When an investor puts his money into a managed fund, he is issued with units, all at a specific price. This price may increase or decrease, depending on what the share market in those sectors is doing and depending on what the value of the underlying investment is. The issue price of a unit is what it costs the investor to buy, while the value of the unit when you withdraw or sell assets is called the withdrawal price. The difference between the two prices is called the buy-sell spread. Of course, it costs money to both buy and sell units in a managed fund and the price must reflect this cost, or others in the fund would be disadvantaged. Typically, banks and other lending institutions offer managed funds.

Types of High-Interest Savings Accounts

June 30th, 2008 at 11:48 pm

Traditionally, banks offered very small rates of interest on their savings account, but of latter years they’ve been forced to become more competitive. This is due to the many alternatives that have sprung up with non-bank institutions and Internet only banks. Internet-only banks typically offer the highest interest rates and no fees - or very low fees. You do have to have another bank account to link to them, since there is no other way of accessing your money. There is no bank building to go to. All deposits and withdrawals are done over the Internet or by telephone. It takes about two days for the transfer, which is good for those who struggle with saving. It means there is that wait before they can access their money and thus they have time to think about spending it, instead of spending impulsively.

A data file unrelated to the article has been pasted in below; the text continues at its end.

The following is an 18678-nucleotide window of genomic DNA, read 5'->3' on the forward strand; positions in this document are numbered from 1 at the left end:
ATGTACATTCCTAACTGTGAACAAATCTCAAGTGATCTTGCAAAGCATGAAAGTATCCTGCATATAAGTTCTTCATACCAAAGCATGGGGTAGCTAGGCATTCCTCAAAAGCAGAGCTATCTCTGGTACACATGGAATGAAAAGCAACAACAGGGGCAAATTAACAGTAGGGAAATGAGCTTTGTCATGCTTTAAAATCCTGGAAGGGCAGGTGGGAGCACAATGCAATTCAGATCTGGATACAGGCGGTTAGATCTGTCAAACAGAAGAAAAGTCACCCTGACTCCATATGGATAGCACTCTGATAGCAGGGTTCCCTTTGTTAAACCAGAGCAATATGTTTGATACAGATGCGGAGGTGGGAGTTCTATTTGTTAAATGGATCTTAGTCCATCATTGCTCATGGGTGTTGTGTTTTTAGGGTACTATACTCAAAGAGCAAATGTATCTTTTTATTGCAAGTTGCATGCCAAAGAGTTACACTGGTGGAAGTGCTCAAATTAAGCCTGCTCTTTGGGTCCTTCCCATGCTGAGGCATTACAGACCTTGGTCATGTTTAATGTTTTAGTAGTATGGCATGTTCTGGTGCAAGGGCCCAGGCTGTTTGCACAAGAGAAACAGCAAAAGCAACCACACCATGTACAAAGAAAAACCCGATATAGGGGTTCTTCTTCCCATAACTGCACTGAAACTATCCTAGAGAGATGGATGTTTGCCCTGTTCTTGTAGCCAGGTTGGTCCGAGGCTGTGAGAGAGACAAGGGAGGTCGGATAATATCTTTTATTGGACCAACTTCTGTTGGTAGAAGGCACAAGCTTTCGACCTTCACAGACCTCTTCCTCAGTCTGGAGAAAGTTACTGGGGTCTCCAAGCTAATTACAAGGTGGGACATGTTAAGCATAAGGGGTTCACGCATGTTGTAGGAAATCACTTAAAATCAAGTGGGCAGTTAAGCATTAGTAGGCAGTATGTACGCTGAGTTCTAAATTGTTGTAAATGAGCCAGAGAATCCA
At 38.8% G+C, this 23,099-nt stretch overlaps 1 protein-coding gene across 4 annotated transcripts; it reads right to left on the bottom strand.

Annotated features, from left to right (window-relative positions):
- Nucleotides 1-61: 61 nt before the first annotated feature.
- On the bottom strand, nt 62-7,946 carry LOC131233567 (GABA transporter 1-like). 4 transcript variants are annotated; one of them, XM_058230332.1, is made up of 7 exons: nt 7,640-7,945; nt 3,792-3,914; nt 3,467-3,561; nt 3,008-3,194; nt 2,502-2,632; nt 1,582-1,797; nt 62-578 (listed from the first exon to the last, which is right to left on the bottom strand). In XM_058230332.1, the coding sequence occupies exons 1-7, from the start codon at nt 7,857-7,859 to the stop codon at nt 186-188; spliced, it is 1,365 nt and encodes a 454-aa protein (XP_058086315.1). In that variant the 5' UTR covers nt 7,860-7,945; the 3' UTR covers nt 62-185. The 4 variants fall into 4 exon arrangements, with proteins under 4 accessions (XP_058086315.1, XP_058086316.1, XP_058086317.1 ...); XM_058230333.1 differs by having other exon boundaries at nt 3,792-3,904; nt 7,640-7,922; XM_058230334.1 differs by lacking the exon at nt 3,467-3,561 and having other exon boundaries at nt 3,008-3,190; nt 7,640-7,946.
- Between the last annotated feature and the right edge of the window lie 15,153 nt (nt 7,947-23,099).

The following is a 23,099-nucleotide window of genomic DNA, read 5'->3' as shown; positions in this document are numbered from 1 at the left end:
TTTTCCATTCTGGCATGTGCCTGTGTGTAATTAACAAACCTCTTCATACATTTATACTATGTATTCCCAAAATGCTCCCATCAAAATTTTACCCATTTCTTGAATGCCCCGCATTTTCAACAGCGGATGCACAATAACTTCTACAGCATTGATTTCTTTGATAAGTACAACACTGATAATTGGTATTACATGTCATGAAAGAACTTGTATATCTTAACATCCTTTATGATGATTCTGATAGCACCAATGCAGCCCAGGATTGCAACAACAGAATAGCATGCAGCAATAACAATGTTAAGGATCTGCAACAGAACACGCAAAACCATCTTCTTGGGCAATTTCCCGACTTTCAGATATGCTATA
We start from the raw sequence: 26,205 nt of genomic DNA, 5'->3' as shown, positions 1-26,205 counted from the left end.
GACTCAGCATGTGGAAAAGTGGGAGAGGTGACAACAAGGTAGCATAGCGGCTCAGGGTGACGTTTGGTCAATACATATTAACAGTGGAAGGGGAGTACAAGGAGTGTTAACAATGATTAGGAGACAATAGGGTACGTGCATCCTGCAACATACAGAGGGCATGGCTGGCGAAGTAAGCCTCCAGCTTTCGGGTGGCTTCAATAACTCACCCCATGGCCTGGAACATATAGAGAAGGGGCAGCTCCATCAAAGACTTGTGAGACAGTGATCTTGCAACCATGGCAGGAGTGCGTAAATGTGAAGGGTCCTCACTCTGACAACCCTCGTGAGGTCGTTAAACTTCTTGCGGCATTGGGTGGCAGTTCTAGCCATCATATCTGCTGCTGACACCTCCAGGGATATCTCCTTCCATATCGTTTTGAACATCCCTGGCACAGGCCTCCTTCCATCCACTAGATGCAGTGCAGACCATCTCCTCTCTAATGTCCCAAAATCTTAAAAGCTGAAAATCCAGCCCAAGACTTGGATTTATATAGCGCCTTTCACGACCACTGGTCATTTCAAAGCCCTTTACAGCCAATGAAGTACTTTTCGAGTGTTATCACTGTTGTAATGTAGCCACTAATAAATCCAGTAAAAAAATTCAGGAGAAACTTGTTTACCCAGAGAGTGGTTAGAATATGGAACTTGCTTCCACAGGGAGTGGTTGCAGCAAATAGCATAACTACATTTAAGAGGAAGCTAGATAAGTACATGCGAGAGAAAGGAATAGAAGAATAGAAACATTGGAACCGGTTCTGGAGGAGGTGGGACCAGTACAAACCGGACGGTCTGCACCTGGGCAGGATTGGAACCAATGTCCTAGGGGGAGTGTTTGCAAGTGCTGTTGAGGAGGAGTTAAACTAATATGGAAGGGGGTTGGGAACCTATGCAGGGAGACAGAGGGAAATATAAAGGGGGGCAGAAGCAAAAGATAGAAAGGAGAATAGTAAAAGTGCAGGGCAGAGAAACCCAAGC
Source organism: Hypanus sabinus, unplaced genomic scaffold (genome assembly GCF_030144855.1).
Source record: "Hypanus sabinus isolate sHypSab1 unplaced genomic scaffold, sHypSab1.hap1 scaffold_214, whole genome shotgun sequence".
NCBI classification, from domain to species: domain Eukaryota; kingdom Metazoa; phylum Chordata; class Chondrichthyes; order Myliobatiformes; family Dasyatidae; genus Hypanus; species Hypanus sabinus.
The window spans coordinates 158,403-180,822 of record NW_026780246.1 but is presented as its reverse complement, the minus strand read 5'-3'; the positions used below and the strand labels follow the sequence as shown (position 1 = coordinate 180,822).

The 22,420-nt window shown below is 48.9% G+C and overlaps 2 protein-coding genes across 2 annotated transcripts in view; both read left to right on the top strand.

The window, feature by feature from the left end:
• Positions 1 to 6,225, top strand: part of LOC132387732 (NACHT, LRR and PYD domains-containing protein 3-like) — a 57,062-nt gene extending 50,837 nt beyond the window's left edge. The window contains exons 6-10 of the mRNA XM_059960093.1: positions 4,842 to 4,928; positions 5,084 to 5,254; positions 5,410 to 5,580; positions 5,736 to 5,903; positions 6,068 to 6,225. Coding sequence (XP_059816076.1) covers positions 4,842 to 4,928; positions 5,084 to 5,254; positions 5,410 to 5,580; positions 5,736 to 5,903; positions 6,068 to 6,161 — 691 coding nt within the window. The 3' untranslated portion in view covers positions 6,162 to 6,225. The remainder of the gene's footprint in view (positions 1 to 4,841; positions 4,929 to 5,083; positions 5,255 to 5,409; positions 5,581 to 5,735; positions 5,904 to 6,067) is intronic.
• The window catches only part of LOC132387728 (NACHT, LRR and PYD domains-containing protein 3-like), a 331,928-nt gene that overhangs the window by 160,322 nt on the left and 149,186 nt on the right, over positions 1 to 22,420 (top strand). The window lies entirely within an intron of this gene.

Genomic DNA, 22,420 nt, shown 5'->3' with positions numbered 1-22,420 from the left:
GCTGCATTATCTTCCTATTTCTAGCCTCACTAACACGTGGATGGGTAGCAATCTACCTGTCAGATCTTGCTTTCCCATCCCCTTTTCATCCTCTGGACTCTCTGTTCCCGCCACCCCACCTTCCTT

Traditional banks now also offer Internet-only savings accounts. They work the same way as above, but there are still the bricks and mortar banks from which you can access personal help or advice when needed. An electronic account in a traditional bank may not offer quite the same high interest rates as an Internet-only bank, but some people like the security that a real time bank can afford. Some electronic accounts offer even higher interest for those months when no transactions are made.

Cash management accounts usually offer better interest rates than a general savings account. They make it easy to access your money on a daily basis if this is what you need to do. Many have tiered interest rates - they give more interest for the larger balance, but really low interest for a low balance. Many other savings and transaction accounts also have a tiered interest rate structure. This is fine if you know your balance is going to be high most of the time.